Telehealth experiences of vulnerable clients living in Tasmania
Objective: To understand the experiences of vulnerable clients who used telehealth during the Coronavirus pandemic.
Design: The study employed a qualitative enquiry, utilising semi-structured interviews lasting 30-60 minutes with a thematic analysis approach to explore factors influencing client experience with telehealth.
Setting: A wide range of locations across Tasmania, Australia.
Participants: Twelve participants who were considered to be vulnerable on a number of domains, including: health and human wellbeing factors, social risk factors, functional limitations, and individual behavioural factors.
Interventions: The provision of telehealth consultations to vulnerable clients.
Main outcome measures: Four global themes were discovered: i) Telehealth saves time, money and energy; ii) User friendly technology facilitates care; iii) Rapport and confidentiality helps clients to feel safe; and iv) Fit for purpose telehealth provides a quality service.
Results: The discovered themes entailed the major finding that most participants were satisfied with the overall quality of the telehealth service they received and the convenience of this service. Concerns were raised regarding the limitations around social interaction, physical examination, and access to fit-for-purpose telehealth devices.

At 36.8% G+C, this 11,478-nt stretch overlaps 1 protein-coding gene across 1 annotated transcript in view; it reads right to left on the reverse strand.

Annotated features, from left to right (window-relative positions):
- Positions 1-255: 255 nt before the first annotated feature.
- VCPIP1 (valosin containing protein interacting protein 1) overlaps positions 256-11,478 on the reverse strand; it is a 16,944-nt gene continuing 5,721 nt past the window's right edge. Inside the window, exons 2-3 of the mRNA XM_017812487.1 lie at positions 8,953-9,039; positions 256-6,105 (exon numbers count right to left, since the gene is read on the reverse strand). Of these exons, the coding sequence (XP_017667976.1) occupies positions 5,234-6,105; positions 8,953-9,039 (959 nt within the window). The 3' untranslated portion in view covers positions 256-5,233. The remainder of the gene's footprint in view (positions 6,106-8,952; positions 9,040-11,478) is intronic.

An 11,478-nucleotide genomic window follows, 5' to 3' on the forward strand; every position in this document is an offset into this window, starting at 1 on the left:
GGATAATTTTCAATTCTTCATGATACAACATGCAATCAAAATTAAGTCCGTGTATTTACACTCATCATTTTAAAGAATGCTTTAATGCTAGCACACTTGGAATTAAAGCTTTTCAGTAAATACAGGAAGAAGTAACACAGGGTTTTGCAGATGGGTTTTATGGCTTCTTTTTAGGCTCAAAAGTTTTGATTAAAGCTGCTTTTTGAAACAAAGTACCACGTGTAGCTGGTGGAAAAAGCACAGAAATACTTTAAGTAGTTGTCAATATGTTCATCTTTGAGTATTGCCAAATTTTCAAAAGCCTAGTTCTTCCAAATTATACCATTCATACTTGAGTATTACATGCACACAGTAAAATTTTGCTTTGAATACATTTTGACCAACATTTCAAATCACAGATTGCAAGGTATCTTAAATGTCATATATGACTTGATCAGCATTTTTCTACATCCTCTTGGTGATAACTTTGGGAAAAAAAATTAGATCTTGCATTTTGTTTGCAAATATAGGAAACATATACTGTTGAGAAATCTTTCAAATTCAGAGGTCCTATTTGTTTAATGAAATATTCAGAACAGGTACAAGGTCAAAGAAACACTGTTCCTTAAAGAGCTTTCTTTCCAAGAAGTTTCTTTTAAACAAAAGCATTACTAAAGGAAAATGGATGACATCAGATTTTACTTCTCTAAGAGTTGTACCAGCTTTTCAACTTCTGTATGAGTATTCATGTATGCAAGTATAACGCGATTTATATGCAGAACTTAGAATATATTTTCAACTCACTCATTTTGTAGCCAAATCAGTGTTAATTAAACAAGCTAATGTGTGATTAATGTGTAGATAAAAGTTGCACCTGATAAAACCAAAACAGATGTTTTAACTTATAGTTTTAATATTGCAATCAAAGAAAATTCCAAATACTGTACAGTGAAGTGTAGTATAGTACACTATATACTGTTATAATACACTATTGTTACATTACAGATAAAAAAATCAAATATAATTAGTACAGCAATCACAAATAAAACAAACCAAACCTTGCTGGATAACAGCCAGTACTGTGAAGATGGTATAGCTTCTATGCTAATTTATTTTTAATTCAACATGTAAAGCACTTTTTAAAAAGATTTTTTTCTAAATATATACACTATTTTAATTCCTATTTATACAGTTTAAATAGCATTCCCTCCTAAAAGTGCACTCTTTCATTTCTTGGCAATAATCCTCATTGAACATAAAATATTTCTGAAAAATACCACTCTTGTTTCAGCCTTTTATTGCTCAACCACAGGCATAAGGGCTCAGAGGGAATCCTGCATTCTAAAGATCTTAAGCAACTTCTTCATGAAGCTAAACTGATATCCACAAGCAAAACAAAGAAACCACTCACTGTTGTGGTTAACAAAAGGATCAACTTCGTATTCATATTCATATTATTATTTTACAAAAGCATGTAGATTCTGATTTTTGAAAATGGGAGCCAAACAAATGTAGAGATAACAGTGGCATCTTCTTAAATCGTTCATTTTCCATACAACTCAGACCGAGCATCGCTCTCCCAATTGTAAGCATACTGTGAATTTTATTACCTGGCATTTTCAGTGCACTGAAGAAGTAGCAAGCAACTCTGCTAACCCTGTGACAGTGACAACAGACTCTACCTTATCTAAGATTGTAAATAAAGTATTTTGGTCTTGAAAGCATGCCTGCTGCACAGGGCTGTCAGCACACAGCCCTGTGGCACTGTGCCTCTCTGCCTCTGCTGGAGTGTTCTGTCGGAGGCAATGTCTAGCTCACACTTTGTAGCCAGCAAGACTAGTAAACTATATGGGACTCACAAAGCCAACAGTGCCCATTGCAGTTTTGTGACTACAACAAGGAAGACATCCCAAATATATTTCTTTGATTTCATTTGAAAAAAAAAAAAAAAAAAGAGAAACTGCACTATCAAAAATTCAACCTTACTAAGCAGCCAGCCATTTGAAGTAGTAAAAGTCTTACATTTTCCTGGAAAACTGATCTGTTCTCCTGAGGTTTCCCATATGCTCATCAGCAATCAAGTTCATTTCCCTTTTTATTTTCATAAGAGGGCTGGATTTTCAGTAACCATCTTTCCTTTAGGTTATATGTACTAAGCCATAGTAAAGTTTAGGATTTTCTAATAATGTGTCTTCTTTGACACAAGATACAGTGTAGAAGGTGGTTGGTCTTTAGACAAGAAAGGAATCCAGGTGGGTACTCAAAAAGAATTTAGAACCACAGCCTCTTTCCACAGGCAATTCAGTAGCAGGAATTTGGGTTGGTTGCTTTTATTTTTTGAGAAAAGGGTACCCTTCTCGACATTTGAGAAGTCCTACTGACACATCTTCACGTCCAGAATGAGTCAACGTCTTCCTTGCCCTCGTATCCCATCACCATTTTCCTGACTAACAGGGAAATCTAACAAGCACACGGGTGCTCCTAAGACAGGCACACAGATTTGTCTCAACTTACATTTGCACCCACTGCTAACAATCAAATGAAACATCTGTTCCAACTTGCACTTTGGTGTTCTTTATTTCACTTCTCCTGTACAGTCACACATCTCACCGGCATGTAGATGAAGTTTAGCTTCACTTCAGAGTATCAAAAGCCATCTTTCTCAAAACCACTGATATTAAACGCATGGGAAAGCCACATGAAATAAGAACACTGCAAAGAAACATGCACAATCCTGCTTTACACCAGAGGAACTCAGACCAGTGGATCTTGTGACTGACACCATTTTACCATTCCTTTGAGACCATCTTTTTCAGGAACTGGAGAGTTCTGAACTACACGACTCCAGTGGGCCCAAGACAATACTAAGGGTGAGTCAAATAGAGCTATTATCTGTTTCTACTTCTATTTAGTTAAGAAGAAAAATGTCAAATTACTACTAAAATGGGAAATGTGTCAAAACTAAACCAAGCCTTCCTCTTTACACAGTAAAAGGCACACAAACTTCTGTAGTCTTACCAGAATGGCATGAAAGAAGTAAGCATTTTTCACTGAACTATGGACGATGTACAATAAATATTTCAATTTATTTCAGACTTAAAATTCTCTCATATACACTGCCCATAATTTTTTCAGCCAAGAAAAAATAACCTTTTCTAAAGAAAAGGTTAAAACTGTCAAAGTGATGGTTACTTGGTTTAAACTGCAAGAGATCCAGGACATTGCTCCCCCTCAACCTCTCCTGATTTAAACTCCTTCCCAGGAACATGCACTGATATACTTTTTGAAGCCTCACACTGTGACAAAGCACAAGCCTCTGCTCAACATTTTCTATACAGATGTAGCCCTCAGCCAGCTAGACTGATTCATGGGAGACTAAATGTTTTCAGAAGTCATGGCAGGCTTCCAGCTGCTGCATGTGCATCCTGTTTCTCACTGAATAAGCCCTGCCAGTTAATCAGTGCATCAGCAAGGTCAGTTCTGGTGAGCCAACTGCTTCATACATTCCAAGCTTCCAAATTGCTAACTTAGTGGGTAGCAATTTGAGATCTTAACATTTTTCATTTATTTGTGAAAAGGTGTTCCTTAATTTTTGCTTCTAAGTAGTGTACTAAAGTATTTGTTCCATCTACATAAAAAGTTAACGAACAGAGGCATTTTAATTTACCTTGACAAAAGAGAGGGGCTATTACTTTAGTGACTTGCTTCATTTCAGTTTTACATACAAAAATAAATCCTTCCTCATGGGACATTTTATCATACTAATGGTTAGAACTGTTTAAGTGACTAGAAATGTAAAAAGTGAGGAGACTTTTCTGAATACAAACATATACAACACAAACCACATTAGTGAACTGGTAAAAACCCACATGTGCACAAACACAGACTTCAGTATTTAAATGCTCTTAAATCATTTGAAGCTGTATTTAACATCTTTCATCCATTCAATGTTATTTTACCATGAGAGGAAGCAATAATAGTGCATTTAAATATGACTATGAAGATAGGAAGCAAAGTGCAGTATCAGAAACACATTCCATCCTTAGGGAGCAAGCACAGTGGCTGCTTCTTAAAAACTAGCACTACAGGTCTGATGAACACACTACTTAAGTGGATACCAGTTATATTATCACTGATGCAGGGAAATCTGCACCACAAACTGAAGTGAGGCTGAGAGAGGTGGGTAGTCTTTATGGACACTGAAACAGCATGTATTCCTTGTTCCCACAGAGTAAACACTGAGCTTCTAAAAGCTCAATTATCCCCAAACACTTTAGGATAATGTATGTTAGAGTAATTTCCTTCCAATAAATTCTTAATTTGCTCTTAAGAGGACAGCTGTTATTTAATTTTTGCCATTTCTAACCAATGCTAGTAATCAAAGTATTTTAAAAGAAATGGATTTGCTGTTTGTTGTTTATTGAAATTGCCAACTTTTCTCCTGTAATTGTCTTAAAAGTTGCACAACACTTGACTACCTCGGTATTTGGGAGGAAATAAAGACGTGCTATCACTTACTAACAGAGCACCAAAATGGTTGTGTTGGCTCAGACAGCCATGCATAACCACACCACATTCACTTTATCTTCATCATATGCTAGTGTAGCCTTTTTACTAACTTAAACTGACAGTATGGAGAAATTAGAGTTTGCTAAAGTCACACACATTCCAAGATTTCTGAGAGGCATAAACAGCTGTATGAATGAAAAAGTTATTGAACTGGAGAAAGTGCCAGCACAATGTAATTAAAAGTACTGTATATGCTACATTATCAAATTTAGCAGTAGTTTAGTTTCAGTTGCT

Conclusion: This research with vulnerable clients, from Tasmania, supports the evidence that the utilisation of telehealth allows more convenient access to care. To optimise the service, however, concerns regarding the desire for social interaction, appropriate physical examination, and access to fit-for-purpose telehealth devices will need to be addressed.
Publication titleAustralian Journal of Rural Health
Department/SchoolSchool of Nursing
PublisherWiley-Blackwell Publishing Asia
Place of publicationAustralia
Rights statement© 2022 The Authors. Australian Journal of Rural Health published by John Wiley & Sons Australia, Ltd on behalf of National Rural Health Alliance Ltd. This is an open access article under the terms of the Creative Commons Attribution-NonCommercial-NoDerivs License, which permits use and distribution in any medium, provided the original work is properly cited, the use is non-commercial and no modifications or adaptations are made. (https://creativecommons.org/licenses/by-nc-nd/4.0/)